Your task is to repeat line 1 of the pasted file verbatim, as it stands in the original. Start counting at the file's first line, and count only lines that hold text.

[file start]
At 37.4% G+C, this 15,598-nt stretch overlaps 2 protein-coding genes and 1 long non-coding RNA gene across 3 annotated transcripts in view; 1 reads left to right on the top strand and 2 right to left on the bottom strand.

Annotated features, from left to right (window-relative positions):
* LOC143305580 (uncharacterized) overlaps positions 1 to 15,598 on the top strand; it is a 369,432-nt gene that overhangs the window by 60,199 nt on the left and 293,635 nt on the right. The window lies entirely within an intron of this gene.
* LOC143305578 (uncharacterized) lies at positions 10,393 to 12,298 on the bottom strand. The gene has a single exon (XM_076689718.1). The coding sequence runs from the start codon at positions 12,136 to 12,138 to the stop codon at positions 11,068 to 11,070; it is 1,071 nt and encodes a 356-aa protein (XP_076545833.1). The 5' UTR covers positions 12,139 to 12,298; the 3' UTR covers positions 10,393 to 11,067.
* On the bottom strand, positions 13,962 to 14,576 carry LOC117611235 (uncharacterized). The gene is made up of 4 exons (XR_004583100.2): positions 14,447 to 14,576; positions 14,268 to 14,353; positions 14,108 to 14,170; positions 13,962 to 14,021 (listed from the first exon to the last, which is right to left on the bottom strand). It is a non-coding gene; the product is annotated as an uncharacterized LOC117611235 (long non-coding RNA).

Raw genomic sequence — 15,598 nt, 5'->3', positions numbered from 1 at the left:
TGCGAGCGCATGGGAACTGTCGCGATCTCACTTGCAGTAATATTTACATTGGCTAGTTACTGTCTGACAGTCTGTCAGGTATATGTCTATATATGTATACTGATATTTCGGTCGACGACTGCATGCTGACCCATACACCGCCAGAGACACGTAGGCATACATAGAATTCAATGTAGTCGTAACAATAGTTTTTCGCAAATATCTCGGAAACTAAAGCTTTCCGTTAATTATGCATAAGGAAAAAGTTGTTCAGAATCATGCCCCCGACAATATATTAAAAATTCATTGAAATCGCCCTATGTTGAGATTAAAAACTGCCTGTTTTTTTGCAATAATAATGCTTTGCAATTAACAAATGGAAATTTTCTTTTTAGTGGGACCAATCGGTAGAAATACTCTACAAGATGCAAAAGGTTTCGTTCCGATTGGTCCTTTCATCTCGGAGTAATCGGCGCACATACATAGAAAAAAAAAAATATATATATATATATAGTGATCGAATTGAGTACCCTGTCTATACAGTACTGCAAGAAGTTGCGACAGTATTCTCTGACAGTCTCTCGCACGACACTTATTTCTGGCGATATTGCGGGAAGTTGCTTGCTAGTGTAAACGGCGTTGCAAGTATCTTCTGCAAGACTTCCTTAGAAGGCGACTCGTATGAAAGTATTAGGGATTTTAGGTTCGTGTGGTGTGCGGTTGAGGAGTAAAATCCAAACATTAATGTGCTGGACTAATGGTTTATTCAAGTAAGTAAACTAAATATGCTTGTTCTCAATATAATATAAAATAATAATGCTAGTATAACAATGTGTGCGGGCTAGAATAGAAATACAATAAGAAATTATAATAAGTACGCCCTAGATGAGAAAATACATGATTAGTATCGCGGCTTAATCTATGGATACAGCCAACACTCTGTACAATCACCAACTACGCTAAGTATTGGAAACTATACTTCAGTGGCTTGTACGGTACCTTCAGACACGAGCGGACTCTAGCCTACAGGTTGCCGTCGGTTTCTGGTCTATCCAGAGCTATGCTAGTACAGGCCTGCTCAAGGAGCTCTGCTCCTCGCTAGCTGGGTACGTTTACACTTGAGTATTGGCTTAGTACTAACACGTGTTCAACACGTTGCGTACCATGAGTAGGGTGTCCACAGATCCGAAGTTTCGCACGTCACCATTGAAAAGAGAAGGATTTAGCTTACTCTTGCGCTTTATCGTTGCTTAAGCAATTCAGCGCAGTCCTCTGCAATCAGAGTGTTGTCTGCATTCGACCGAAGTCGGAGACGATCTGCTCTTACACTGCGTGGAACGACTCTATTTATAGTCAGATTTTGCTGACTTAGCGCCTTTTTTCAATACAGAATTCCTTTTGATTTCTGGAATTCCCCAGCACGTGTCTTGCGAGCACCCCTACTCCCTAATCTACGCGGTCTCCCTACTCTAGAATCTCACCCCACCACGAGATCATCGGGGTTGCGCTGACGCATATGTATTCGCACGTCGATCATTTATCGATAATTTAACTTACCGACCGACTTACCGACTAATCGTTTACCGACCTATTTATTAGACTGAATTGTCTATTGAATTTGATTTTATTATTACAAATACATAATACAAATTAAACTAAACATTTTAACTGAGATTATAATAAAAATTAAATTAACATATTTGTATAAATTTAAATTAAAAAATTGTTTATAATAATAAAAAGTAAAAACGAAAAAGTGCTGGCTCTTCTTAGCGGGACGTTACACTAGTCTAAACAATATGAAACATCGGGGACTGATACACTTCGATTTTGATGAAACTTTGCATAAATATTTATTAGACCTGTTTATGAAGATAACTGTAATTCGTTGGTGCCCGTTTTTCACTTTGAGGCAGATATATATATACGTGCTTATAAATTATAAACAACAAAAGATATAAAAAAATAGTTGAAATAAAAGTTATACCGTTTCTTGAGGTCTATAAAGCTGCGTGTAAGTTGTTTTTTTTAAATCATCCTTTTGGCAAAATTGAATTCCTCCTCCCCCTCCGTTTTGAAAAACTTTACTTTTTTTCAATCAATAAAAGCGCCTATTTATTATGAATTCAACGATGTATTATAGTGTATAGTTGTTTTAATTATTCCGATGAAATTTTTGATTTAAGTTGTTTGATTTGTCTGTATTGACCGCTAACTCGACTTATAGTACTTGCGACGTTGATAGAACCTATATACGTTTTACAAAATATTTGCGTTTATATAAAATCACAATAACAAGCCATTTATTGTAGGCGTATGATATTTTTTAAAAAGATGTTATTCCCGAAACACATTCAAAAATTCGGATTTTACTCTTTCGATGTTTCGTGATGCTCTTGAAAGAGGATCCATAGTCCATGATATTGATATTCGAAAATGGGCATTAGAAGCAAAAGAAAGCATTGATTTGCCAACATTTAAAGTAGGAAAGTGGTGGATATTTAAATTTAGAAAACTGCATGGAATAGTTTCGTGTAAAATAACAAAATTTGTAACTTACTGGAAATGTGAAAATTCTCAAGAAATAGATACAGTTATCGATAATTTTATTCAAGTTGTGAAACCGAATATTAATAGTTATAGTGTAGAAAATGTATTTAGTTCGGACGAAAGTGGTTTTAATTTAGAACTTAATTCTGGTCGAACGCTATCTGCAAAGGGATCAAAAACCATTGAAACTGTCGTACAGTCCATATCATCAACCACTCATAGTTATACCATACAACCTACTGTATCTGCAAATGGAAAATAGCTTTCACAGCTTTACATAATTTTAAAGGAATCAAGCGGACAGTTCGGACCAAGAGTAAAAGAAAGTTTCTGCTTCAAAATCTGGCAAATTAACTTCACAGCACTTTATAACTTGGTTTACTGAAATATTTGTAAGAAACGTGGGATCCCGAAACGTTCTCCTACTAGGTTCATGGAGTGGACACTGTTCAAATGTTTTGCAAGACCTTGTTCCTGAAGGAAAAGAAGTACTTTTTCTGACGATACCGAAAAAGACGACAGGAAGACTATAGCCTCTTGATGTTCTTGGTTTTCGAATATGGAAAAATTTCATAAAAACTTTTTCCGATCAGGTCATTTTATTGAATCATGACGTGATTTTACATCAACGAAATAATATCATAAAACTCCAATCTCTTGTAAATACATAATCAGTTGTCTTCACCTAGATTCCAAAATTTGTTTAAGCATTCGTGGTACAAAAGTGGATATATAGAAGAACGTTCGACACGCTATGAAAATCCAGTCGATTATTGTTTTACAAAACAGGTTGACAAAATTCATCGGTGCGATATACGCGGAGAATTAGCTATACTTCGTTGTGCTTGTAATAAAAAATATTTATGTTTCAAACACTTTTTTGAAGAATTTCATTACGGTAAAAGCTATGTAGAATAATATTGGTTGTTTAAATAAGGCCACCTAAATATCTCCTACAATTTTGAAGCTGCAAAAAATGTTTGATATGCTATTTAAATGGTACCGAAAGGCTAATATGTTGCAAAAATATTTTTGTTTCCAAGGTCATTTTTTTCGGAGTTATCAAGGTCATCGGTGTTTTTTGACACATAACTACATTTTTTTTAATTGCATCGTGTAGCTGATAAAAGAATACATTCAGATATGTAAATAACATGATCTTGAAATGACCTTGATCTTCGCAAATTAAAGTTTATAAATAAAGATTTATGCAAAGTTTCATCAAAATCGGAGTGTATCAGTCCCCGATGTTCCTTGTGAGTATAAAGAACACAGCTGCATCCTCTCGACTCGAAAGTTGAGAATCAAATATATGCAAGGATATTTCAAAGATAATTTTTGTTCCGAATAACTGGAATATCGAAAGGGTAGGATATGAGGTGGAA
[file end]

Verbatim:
At 37.4% G+C, this 15,598-nt stretch overlaps 2 protein-coding genes and 1 long non-coding RNA gene across 3 annotated transcripts in view; 1 reads left to right on the top strand and 2 right to left on the bottom strand.